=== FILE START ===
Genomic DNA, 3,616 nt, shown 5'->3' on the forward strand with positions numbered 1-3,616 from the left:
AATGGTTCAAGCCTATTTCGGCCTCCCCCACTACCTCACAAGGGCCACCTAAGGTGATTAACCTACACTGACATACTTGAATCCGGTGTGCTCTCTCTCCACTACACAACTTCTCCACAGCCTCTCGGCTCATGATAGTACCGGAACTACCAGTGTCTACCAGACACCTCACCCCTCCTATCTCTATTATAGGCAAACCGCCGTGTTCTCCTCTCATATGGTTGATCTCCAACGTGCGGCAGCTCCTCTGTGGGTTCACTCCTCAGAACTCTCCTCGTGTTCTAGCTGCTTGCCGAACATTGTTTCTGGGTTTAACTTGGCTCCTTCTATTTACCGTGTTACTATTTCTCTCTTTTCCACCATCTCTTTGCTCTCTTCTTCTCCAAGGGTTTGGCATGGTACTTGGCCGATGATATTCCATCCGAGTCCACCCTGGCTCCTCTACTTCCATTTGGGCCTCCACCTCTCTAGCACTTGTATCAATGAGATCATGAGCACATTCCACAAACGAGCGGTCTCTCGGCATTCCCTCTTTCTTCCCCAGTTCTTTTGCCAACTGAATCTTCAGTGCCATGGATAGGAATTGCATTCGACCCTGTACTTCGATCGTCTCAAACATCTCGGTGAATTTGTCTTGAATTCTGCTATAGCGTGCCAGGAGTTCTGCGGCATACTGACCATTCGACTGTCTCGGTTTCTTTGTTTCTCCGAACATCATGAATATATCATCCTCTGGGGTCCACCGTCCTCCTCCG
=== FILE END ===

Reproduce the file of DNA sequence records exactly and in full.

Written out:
Genomic DNA, 3,616 nt, shown 5'->3' on the forward strand with positions numbered 1-3,616 from the left:
AATGGTTCAAGCCTATTTCGGCCTCCCCCACTACCTCACAAGGGCCACCTAAGGTGATTAACCTACACTGACATACTTGAATCCGGTGTGCTCTCTCTCCACTACACAACTTCTCCACAGCCTCTCGGCTCATGATAGTACCGGAACTACCAGTGTCTACCAGACACCTCACCCCTCCTATCTCTATTATAGGCAAACCGCCGTGTTCTCCTCTCATATGGTTGATCTCCAACGTGCGGCAGCTCCTCTGTGGGTTCACTCCTCAGAACTCTCCTCGTGTTCTAGCTGCTTGCCGAACATTGTTTCTGGGTTTAACTTGGCTCCTTCTATTTACCGTGTTACTATTTCTCTCTTTTCCACCATCTCTTTGCTCTCTTCTTCTCCAAGGGTTTGGCATGGTACTTGGCCGATGATATTCCATCCGAGTCCACCCTGGCTCCTCTACTTCCATTTGGGCCTCCACCTCTCTAGCACTTGTATCAATGAGATCATGAGCACATTCCACAAACGAGCGGTCTCTCGGCATTCCCTCTTTCTTCCCCAGTTCTTTTGCCAACTGAATCTTCAGTGCCATGGATAGGAATTGCATTCGACCCTGTACTTCGATCGTCTCAAACATCTCGGTGAATTTGTCTTGAATTCTGCTATAGCGTGCCAGGAGTTCTGCGGCATACTGACCATTCGACTGTCTCGGTTTCTTTGTTTCTCCGAACATCATGAATATATCATCCTCTGGGGTCCACCGTCCTCCTCCG